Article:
total 906    
     
1982 Anderson Coalition    
State Senate 3 Gerry Brooks 13   1,376 2.02 no Rep.
Governor scattering 29    
US Senate scattering 16    
all others legislative seats scattering 19    
total 77    
     
1988 Tisch Ind. Citizens    
State House 70 Greg Everett 8   144 0.46  
State House 74 David Ledwon 5   417 1.21  
State House 88 Donald Miller 12   200 0.58  
US Senate Write-in 16    
all other legislative seats Write-in 6    
total 47    
     
1992 Tisch Ind. Citizens    
Congress 4 Joan Dennison 170   3,344 1.32  
Congress 13 Paul Jensen 173   3,314 1.35  
Congress 16 Max Siegle 266 55.3   4,048 1.68  
Congress 16 Robert Bush Jr. 215 44.7    
all other Congress Write-in 38    
State House 2 Robert Gale 20   374 1.72  
State House 41 Matthew Uhelski 28   937 2.33  
State House 53 Pat Burkard 12   412 1.13  
State House 69 Raymond Myers 15   615 1.93  
all other State House Write-in 30    
County Com., Washtenaw 4 Raymond Pierce 71   121 1.31  
County Com., Washtenaw 11 Leif Larsen 2   163 3.46 no Rep.
total 1040    
     
1998 Reform    
Congress 8 John Mangopoulos 52   4,654 2.13  
State House 30 Robert Murphy 4   391 1.41  
State House 53 Paul Jensen 8   494 1.93  
total 64    

So why did I earlier suspect there would be no Libertarian primary for special elections in 2017?  Of the five years / election cycles in which a minor party was in between so called major and minor party status, there were special elections held in three of these years (Table 3). No election results from these years list any write-in votes for the third party, even when write-in votes for the Republican and Democratic Party are listed (Figure 4). The lack of any reported write-in votes, led me to the conclusion that these third parties did not compete in these special elections and that nominating candidates by direct primary does not take effect until the following election season. The Bureau of Elections interpretation of Michigan Election law this year is not consistent with past rulings.  Again though, from a practical standpoint, it doesn’t really matter.

Table 3) Special Elections held in years in which a minor party was transitioning to a major party.

1969-1970, American Independent, no special elections

1981-1982, Anderson Coalition, seven special elections

Congress 4 (primary 3/24/81, write-in vote reported for Dem and Rep, AC not listed)

State House 42 (primary 6/30/81, no write-in vote reported)

State Senate 16 (primary 3/2/82, write-in vote reported for Rep but not for Dem, AC not listed)

State House 21 (primary 3/2/82, no write-in vote reported)

State House 29 (primary 3/23/82, no write-in vote reported)

State House 3 (primary 5/18/82, no write-in vote reported)

State House 69 (primary 5/18/82, no write-in vote reported)

1987-1988, Tisch, one special election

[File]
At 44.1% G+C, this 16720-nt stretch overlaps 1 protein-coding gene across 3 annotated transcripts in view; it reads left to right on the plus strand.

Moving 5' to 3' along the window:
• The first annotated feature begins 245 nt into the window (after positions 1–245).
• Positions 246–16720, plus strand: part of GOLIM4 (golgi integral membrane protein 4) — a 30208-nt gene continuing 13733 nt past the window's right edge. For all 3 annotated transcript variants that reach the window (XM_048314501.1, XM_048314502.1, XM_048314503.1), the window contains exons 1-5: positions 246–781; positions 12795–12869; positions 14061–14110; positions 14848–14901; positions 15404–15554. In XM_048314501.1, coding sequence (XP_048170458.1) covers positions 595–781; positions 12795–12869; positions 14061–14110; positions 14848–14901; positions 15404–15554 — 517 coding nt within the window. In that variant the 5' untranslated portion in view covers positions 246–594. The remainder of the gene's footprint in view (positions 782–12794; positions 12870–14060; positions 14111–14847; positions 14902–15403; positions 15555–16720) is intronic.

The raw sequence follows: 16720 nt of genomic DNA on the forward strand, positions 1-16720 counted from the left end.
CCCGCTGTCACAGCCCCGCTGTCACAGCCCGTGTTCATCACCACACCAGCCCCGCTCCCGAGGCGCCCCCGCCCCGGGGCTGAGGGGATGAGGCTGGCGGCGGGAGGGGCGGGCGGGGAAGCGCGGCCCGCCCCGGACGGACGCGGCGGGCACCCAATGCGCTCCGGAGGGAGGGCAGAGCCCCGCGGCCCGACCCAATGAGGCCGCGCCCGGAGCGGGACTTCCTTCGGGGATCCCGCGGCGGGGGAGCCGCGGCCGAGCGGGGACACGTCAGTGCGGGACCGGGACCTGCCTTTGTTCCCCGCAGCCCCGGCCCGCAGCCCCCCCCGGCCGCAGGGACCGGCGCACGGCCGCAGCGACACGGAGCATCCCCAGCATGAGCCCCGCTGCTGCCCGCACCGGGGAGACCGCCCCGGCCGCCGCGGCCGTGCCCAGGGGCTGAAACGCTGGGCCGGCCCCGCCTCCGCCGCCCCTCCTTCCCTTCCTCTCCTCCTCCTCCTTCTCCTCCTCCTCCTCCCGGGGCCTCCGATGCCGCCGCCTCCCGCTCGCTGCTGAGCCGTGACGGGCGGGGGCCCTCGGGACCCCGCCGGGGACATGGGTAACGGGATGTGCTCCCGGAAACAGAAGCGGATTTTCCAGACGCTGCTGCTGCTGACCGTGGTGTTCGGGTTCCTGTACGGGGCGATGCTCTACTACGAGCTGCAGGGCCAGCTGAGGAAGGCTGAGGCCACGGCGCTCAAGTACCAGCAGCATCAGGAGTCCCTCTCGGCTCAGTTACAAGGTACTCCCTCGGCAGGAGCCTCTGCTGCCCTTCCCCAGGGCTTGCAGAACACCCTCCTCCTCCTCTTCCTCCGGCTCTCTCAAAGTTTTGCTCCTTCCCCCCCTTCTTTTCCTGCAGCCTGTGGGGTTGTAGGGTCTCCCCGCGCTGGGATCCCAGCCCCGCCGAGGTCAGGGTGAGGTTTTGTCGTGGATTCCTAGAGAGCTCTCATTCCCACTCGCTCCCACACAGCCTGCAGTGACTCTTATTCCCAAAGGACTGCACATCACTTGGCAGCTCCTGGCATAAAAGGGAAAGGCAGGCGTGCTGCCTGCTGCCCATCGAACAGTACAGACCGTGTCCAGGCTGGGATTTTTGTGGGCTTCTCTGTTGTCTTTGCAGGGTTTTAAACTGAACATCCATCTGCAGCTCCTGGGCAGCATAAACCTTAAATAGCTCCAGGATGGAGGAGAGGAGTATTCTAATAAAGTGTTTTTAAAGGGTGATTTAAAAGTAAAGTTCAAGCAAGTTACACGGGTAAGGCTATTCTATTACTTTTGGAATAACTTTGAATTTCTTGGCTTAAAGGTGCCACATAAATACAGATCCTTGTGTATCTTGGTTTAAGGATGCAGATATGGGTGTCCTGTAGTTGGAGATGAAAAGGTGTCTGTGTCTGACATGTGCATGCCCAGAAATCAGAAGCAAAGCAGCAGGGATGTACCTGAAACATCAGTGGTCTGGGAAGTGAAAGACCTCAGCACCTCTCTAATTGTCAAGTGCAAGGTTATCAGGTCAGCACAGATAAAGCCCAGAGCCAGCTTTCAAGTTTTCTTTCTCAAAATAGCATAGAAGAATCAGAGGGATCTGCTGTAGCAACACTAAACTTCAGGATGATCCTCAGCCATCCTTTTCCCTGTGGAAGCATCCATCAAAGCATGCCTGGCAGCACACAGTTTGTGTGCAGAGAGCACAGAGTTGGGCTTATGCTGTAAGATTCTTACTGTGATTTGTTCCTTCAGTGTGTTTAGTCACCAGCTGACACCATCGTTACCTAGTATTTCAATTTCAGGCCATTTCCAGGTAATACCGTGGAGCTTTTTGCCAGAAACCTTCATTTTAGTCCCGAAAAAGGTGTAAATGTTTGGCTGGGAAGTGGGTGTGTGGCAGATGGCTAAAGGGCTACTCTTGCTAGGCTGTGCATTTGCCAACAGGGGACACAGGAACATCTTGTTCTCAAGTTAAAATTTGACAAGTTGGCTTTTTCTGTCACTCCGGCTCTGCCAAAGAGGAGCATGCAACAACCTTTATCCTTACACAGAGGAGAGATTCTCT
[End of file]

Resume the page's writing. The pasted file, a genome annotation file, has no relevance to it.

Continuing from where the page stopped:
State Senate 2 (primary 2/23/88, no write-in vote reported)

1991-1992, Tisch, no special elections

1997-1998, Reform, three special elections

State House 22 (primary 5/20/97, write-in reported for Dem and Rep, Reform not listed)

State Senate 12 (primary 11/4/97, write-in reported for Dem and Rep, Reform not listed)

 State House 32 (primary 2/3/98, write-in reported for Dem and Rep, Reform not listed)

2017-2018, Libertarian, Working Class

State House 1 (primary 8/8/17, Libertarian candidate listed)

Figure 4) Results of 1981 special primary election for US Congress do not list the Anderson Coalition

1981 special election

References:

[1] http://miboecfr.nictusa.com/election/candlist/2017SP1_CANDLIST.html

[2] http://www.freep.com/story/news/local/michigan/wayne/2017/02/06/state-rep-brian-banks-resigns/97559676/

[3] https://gregcreswell.files.wordpress.com/2012/09/cropped-gregorys-picture.jpg

[4] https://www.legislature.mi.gov/(S(wfmuxlhcm4iwt3btowk2l5o3))/mileg.aspx?page=getObject&objectName=mcl-168-532

All election results are taken from the Michigan Manual, Official Canvass of Votes

Frequently Asked Questions about the Libertarian Party of Michigan’s change in ballot status

20161028_182346By Greg Stempfle – LPM Special Bylaws Committee Chair

For the first time in history the Libertarian Party of Michigan has earned enough votes to achieve the same ballot status under state election law as the major party Democrats and Republicans.  This has traditionally been referred to as “major party status” and will result in significant changes to how our party operates for the next few years.  Election law can be messy so I have written this FAQ to help answer the many questions party members, including myself, may be having.

[Please note: Speaking of messy, there are problems with the semantics of term “major party” as it’s applied to ballot status in a poorly written law from 1995.  I address this at the end of the article.]

 

Why is our ballot status changing after this election?